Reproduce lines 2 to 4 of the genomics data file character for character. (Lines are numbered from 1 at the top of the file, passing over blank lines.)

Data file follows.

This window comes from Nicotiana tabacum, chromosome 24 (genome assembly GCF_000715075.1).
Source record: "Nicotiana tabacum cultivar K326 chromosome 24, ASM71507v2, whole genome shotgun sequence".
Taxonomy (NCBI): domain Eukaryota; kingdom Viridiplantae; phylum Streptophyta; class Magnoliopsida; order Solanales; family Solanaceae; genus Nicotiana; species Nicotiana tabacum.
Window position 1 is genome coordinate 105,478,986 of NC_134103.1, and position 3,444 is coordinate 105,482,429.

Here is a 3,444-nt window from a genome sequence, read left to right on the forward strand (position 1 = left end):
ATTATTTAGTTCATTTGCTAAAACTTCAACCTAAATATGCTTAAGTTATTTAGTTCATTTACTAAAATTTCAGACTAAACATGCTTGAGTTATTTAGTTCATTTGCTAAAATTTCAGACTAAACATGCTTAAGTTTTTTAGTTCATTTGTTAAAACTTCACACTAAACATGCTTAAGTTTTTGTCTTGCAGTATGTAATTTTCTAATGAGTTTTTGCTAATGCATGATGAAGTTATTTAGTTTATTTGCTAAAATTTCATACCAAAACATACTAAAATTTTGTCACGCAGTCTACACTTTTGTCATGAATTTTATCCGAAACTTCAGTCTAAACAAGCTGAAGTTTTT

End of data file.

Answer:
Source record: "Nicotiana tabacum cultivar K326 chromosome 24, ASM71507v2, whole genome shotgun sequence".
Taxonomy (NCBI): domain Eukaryota; kingdom Viridiplantae; phylum Streptophyta; class Magnoliopsida; order Solanales; family Solanaceae; genus Nicotiana; species Nicotiana tabacum.
Window position 1 is genome coordinate 105,478,986 of NC_134103.1, and position 3,444 is coordinate 105,482,429.